INDEPENDENT NEWS

Economic Measures Benefit Vulnerable Groups In Latvia

Published: Sat 19 May 2012 03:31 PM
UN Expert Calls on Latvia to Ensure Economic Measures Benefit Vulnerable Groups
New York, May 18 2012 1:10PM
Latvian authorities must ensure that vulnerable groups are not disproportionately affected by austerity measures and other economic policies, a United Nations independent expert said today.
“Any measures to promote economic growth and macroeconomic stabilisation should be directed to ensuring that the benefits of growth accrue to the people, especially the poorest and most vulnerable groups,” the UN Special Rapporteur on the effects of foreign debt on human rights, Cephas Lumina, said in a news release, at the end of a five-day visit to assess the impact of Latvia’s external debt burden on its human rights situation and development.
Mr. Lumina expressed strong concern over the current socio-economic problems in the country, such as high unemployment, growing poverty levels, high emigration rates among the economically active population, insufficient support to families with a number of children, and increasing trafficking rates He called on the Government to adopt a human rights-based approach to policy-making to ensure that public policies are consistent with economic, social and cultural rights.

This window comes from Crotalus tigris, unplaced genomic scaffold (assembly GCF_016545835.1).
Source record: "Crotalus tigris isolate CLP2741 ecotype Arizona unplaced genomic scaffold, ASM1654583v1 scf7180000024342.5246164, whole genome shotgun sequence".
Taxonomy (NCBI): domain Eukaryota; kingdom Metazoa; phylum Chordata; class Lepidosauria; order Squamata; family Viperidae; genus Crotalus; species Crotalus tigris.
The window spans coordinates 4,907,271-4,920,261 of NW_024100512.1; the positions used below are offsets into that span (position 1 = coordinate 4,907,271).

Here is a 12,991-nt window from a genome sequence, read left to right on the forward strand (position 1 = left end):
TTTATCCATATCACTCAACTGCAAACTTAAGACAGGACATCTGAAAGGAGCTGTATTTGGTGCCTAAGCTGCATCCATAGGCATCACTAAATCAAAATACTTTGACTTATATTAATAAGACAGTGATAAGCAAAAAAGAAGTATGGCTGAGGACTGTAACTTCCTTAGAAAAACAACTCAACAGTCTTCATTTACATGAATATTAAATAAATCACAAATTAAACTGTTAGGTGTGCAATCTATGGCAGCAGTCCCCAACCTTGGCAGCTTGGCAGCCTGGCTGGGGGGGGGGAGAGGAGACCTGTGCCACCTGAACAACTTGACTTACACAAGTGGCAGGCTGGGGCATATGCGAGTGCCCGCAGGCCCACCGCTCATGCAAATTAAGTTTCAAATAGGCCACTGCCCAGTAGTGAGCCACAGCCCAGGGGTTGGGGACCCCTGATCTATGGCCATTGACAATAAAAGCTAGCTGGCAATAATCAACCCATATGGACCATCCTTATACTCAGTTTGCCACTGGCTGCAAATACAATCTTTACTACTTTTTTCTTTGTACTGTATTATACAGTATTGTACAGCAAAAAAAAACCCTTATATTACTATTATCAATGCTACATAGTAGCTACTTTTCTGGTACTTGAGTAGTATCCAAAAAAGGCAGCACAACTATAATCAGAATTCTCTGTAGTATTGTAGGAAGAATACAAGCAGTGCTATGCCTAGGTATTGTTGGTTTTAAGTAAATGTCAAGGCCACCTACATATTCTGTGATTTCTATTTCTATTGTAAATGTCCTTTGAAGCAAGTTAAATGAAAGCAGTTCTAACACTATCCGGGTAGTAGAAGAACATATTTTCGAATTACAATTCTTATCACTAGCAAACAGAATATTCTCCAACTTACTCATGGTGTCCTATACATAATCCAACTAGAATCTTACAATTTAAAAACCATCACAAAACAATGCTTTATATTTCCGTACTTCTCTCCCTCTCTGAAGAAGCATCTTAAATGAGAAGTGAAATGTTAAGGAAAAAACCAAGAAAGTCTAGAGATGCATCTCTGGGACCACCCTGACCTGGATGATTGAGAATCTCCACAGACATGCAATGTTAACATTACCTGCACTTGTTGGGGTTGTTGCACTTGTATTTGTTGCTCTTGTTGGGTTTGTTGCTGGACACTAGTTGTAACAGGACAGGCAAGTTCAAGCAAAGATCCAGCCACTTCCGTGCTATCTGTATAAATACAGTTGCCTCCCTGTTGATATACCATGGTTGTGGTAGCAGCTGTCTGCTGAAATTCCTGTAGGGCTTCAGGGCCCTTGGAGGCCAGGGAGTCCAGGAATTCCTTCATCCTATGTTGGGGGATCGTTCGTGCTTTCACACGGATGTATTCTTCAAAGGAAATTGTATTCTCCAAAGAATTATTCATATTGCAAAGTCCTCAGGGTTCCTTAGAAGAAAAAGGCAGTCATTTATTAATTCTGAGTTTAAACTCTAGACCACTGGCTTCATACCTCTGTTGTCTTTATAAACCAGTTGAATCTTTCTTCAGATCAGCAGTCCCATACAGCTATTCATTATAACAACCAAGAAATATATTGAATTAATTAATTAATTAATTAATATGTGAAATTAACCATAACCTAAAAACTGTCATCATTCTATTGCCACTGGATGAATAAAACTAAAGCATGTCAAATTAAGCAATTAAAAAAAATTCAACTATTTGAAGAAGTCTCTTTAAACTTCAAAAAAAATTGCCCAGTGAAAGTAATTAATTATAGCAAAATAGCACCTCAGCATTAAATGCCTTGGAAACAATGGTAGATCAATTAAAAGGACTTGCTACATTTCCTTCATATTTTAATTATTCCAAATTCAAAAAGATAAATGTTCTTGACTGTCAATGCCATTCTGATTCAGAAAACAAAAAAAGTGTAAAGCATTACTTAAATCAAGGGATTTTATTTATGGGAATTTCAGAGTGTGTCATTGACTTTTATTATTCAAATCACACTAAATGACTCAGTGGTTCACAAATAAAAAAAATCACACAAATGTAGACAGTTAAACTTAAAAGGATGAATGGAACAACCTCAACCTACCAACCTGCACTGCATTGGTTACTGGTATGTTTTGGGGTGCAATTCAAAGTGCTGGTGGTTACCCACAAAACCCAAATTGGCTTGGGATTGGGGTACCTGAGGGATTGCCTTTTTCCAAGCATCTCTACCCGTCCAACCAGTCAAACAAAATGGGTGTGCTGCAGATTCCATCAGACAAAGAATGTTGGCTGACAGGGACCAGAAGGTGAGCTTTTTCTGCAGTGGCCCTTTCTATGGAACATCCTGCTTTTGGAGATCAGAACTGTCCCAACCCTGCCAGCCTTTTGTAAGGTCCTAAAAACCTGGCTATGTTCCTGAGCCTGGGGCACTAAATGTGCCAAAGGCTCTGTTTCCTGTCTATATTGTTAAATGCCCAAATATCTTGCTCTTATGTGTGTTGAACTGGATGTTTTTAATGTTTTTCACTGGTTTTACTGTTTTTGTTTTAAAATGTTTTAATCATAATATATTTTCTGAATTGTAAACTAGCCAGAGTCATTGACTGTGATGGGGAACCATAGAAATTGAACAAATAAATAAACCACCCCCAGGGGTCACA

In addition to meeting with Government officials, multilateral agencies and representatives of civil society during his visit, Mr. Lumina also explored the impact of the global financial crisis and the austerity measures under the European Union (EU) and International Monetary Fund stabilisation programme on the country’s capacity to ensure the enjoyment of these rights.
While he commended the Government for putting a social safety net in place, with the support of the EU and the World Bank, he called for the adoption of a new national human rights action plan to provide an overarching strategy for the protection of rights in Latvia in light of the country’s economic difficulties.
Independent experts, or special rapporteurs, are appointed by the Geneva-based Human Rights Council to examine and report back on a country situation or a specific human rights theme. The positions are honorary and the experts are not United Nations staff, nor are they paid for their work. Mr Lumina is expected to submit a full report on his visit to the Council in June.
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